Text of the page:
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Mother Teresa: A Complete Authorized Biography Paperback – Bargain Price, August 25, 1998

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For years Mother Teresa has appeared at the top of every list of the world's most influential women, in company with Diana, Princess of Wales, and Jacqueline Kennedy Onassis. Different in almost every respect from those famous women, she did share one important quality: she was a star. In Mother Teresa, biographer Kathryn Spink goes beyond her subject's public persona to examine the life of a modern-day saint. In the course of tracing Mother Teresa's life--from her birth in Albania to her years in Ireland and then India with the Loreto Sisters to the founding of her own order, the Missionaries of Charity--Spink explores the ramifications of her subject's life and work on the lives of those she labored for and with.

Mother Teresa's frail appearance belied the steely will and public-relations savvy she brought to the task of loosening potential donor's purse strings and attracting attention to her cause. Was Mother Teresa a kind of spiritual colonialist, as critics have charged, more interested in helping the poor die in a state of grace than in changing the conditions in which they lived? Spink discusses this and other thorny questions with grace and honesty, at the same time emphasizing her subject's admirable achievements. --This text refers to an out of print or unavailable edition of this title.

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“Simply the best biography of Mother Teresa around. Thoroughly researched, sensitively written and unfailingly inspiring, Kathryn Spink’s book should be, after Mother Teresa’s own writings, your first resource for understanding one of the greatest saints in Christian history.” (James Martin, SJ, author of The Jesuit Guide to (Almost) Everything and My Life with the Saints )

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Product Details

  • Paperback: 336 pages
  • Publisher: HarperOne; (16th) edition (August 25, 1998)
  • Language: English
  • ISBN-10: 0062515535
  • ASIN: B006QS1N2E
  • Product Dimensions: 5.3 x 0.8 x 8 inches
  • Shipping Weight: 9.6 ounces
  • Average Customer Review: 4.4 out of 5 stars  See all reviews (51 customer reviews)
  • Amazon Best Sellers Rank: #1,699,439 in Books (See Top 100 in Books)

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60 of 69 people found the following review helpful By M. Swinney on June 29, 2004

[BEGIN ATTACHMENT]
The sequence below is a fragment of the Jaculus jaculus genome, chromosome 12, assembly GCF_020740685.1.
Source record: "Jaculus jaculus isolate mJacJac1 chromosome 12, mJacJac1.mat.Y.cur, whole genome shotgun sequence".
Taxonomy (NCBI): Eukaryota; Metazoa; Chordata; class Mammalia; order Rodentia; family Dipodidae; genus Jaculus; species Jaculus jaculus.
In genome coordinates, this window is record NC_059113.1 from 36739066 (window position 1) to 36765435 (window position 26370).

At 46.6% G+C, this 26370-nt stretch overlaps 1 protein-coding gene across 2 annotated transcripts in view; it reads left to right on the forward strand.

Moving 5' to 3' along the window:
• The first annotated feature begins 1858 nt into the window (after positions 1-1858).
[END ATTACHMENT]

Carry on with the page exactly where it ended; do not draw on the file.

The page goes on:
Format: Paperback
A life such as Mother Teresa's is deserving of an insightful vibrant and skillfully told biography. I found Kathryn Spink's "Mother Teresa: A Complete Authorized Biography" left wanting. It did not live up to the magnitude of Mother Teresa's life of service and giving throughout the world but especially in India's Calcutta in the formation and running of the Sisters of Charity.
Spink's "Mother Teresa," reads, at times, like a laundry list of events with no coherent effort made to illuminate the person behind the events. The best biographies I have found don't rely so much on the cold hard history to build a story around, but rather insight as to who the person is and how they interacted with the world. I think of skillfully told biographies in which I walked away from the reading of them with insight, motivation, and the feeling that I knew the subject and was engaged in their life. Benson's "John Steinbeck: Writer," and Morris "Theodore Rex," come to mind as examples. Spink's "Mother Teresa," does not do the same.
I credit the writer for tackling some tough issues in the last two chapters. She addresses criticisms of Mother Teresa and the Sister's of Charity co-workers and does so without sidestepping difficult points of contention. Some social work critics fault the work of Mother Teresa for not wielding her influence to address the root causes of poverty and only tackling the end-product of suffering in a simplistic manner. In addition, Mother Teresa was loyal to the Catholic Church and stood staunch in support of difficult traditional stances espoused by that organization to include pro-life in all cases. Spink's does a good job of pitting Mother Teresa's perspective of service and belief to explain why she did what she did and why she believed as she did.